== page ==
Jones, K., 2003. The turn to a narrative knowing of persons: one method explored. Journal of Research in Nursing, 8 (1), pp. 60-71.
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Official URL: http://jrn.sagepub.com/cgi/content/abstract/8/1/60
This paper discusses the increasing use of narrative studies and biographical research in the social sciences as a way of knowing persons. Dangers inherent in the making of false assumptions of knowledge from interviewing and semi-structured probes are noted. Personal experience with the biographic narrative interpretive method is discussed, using examples from my research on identity and the informal care role to explain the method. The method uses a minimalist-passive interviewing technique and reflecting teams for analysis of data. Microanalysis of the 'lived life' and thematic field analysis of the 'told story' are described. The use of small sample frames to generate meaningful case studies is defended. The interview technique is expanded upon, paying attention to the concept of gestalt. The post-interview reflective process is described, followed by a case being made for analytic induction as both the foundation of grounded theory and an alternative to it. The use of reflective teams is expanded upon vis-a-vis my research. Unique approaches to the data analysis, which developed my use of the method, are argued as adding flexibility to the biographic narrative interpretive method. The paper concludes with a discussion of concepts of truth and veracity in storytelling and the reconstructive process I employed in piecing together images of a whole through the imaginative subjective dramas of everyday lives.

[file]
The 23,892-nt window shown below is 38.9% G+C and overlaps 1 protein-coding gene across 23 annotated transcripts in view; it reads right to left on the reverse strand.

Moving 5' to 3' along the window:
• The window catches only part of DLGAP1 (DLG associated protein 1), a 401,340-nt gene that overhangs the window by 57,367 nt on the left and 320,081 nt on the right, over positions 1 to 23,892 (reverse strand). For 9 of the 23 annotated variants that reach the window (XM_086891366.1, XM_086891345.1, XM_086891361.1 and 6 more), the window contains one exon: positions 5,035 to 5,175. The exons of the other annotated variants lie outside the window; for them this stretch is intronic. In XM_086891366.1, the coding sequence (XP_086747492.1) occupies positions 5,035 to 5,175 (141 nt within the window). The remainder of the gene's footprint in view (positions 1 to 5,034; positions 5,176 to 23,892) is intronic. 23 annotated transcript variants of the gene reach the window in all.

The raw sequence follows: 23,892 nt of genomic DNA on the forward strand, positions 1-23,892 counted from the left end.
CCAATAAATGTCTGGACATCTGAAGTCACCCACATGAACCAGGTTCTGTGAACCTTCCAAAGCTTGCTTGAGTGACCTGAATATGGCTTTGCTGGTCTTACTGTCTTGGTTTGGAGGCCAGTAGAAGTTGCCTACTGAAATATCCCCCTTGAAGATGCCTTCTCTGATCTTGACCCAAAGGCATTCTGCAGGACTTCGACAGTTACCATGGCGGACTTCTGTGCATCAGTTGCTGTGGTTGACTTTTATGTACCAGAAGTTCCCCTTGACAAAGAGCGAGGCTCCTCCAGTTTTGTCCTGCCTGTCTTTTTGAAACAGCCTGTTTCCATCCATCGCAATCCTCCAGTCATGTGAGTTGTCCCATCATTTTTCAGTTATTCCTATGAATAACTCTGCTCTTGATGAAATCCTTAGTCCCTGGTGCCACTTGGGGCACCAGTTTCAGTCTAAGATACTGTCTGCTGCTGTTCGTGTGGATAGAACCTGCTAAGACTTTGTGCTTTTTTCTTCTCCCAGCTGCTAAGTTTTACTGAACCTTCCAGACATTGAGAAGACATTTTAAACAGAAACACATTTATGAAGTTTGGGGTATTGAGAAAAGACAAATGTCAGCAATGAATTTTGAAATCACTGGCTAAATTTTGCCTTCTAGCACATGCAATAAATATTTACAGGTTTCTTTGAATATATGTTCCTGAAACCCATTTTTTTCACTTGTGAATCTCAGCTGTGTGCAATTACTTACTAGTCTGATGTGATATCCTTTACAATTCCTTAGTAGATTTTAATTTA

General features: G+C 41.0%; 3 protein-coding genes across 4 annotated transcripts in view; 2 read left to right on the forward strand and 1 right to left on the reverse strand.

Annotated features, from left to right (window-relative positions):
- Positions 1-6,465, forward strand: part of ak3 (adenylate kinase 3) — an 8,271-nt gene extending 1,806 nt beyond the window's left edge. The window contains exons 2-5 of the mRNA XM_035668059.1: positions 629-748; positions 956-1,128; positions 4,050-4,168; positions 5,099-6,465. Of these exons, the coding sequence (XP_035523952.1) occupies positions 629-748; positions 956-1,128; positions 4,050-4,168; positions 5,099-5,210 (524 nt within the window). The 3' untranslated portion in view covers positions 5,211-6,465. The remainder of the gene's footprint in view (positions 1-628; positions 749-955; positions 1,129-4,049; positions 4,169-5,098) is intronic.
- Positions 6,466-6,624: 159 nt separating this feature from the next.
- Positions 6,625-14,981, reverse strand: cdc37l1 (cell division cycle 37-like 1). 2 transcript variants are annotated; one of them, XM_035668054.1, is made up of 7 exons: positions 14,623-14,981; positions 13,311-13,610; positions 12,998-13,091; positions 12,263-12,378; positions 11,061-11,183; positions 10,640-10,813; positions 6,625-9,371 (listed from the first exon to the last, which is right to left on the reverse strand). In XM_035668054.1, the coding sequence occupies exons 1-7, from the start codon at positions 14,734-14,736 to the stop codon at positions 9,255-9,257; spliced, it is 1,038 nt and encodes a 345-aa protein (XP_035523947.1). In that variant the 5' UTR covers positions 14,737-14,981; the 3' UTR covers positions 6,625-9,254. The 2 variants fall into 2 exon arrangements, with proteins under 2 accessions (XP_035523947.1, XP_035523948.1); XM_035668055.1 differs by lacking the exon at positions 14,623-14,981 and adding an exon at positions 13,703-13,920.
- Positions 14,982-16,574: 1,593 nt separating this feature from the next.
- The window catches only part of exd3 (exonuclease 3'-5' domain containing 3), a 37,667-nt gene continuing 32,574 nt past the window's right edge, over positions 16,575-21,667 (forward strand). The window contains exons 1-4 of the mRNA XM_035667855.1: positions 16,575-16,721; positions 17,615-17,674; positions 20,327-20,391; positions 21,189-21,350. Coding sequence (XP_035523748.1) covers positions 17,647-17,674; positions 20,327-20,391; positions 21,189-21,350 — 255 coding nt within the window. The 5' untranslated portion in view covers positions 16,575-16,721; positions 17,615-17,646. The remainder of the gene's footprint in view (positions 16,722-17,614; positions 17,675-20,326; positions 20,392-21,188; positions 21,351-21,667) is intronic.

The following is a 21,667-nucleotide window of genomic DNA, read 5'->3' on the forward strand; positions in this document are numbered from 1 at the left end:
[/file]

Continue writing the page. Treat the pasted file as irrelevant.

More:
|Uncontrolled Keywords:||Interviewing, biographic narrative interpretive method, informal care, Gestalt, analytic induction, sample size, reflective teams|
|Subjects:||Social Sciences > Sociology|
|Group:||School of Health and Social Care > Centre for Qualitative Research|
|Deposited By:||INVALID USER|
|Deposited On:||02 Jan 2008|
|Last Modified:||07 Mar 2013 14:36|
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